Chair of the National Council on Disability: Who Is Neil Romano?

Sunday, April 01, 2018
Neil Romano

The National Council on Disability (NCD) has a new chair. Neil Romano, a public relations man who has served at NCD since February 2015, was named chair by President Donald Trump on February 21, 2018. An independent agency, NCD has five presidential appointees, four congressional appointees, an executive director appointed by the chair, and a full-time staff. NCD promotes equal opportunity for persons with disabilities so they can be economically self-sufficient. Romano succeeds Clyde Terry, who had served as chair since September 2016 and remains with NCD.


Born circa 1955 in Brooklyn, New York, to a pizzeria owner and his wife, Neil Romano earned a B.A. in History and Political Science at New York University in 1976, and an M.A. in Political Science at Brown University in 1978.


Romano has dyslexia, a learning disability that makes reading and writing difficult. In fact, Romano told an interviewer that early in his career he had serious trouble getting a job because he submitted “hundreds of resumes [with] thousands of spelling errors on them.”


After working as executive director of the Republican Party in Monmouth County, in 1984 Romano, although only 29 years old, gained the Republican nomination for the House of Representatives in a heavily Democratic district and was defeated by incumbent Robert Torricelli. Much later, Romano explained, “I ran only because it was a huge stage. All I wanted to talk about was drugs, and drug abuse, and the devastation it had on the American family.'”


Shortly thereafter, Romano landed a job at the White House Office of Drug Control Policy, where he served as director of communications from 1985 to 1988. Focusing on drug abuse and HIV-AIDS, Romano worked on several prominent public awareness campaigns, including First Lady Nancy Reagan’s “Just Say No” anti-drug effort.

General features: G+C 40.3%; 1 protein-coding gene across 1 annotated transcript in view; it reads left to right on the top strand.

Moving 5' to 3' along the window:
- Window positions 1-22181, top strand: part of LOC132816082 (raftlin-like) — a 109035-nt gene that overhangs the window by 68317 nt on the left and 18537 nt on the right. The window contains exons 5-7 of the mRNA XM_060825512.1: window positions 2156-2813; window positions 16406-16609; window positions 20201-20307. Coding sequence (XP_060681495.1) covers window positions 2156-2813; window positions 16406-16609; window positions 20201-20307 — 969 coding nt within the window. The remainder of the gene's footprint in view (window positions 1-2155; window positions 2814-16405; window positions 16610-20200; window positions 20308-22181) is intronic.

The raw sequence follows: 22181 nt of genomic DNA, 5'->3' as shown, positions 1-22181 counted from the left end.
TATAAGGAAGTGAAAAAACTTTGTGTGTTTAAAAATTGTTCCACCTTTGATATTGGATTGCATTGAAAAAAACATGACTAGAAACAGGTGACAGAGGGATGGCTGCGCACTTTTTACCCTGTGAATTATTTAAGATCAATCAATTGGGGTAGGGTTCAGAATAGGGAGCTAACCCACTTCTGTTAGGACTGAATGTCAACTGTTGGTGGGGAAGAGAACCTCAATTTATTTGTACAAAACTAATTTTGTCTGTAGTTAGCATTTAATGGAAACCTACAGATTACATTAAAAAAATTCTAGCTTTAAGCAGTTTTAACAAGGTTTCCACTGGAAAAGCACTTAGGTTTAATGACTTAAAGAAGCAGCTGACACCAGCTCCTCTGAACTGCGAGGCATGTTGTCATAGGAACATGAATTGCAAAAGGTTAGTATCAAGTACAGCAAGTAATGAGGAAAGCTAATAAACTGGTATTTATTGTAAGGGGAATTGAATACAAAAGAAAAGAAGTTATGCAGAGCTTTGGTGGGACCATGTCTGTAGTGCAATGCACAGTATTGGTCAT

After leaving the White House, in 1988 Romano started his own P.R. firm, Romano & Associates, where he served as president and CEO until 2004 and has continued as president ever since. Located in Columbia, Maryland, Romano’s firm focused on developing campaigns related to health and public policy issues, including issues related to disability. In 1995, he announced that he would distill Newt Gingrich’s 20-hour college course into a 90-minute movie, but it is unclear what became of the project.


Romano, a fan of baseball, worked with the National Spit Tobacco Education Program to reduce the use of chewing tobacco. He has also worked to increase awareness of the dangers of steroids among young athletes.


Romano also worked on disability issues in his next government job. Romano serving as assistant secretary of labor and director of the Office of Disability Employment Policy (ODEP) from 2008 to 2009, after which he returned to his firm.


Romano has made two films portraying the experiences of people with disabilities. His film Youth Homicide: A Public Health Crisis, earned him an Emmy nomination as Best Director, and his 2010 film, America’s Strength, tells the stories of people with disabilities who have mainstream jobs. Beginning in July 2012, Romano has been employed as a senior advisor at Quadex Labs.


In December 2013, Romano was diagnosed with leukemia and spent several months in hospital. He was finally released after receiving a stem cell transplant from his sister, Liz.


Romano has served as a member of the President’s Committee for People with Intellectual Disabilities (2006-2008), the Prison Jail Ministries Foundation, The Taylor Hooton Foundation, and The National Foundation to End Senior Hunger. He co-founded the America's Strength Foundation. He has advised the Association for People in Supported Employment, the U.S. Business Leadership Network,, Major League Baseball, and Wal-Mart regarding disability issues.


Neil Romano is married to Barbara Romano, with whom he has two daughters, Bianca and Christina. Barbara Romano has said of her husband, “Neil has never had a job, but he's always had a cause.”

-Matt Bewig, David Wallechinsky


To Learn More:

LinkedIn Profile

Neil Romano, Baseball's Quiet Hero, Takes Fight to Cancer (by Bob Nightengale, USA Today)

Neil Romano: Old School Versus New School (ABILITY Magazine)

National Council on Disability Announces Neil Romano as Its New Chairman (NCD press release)


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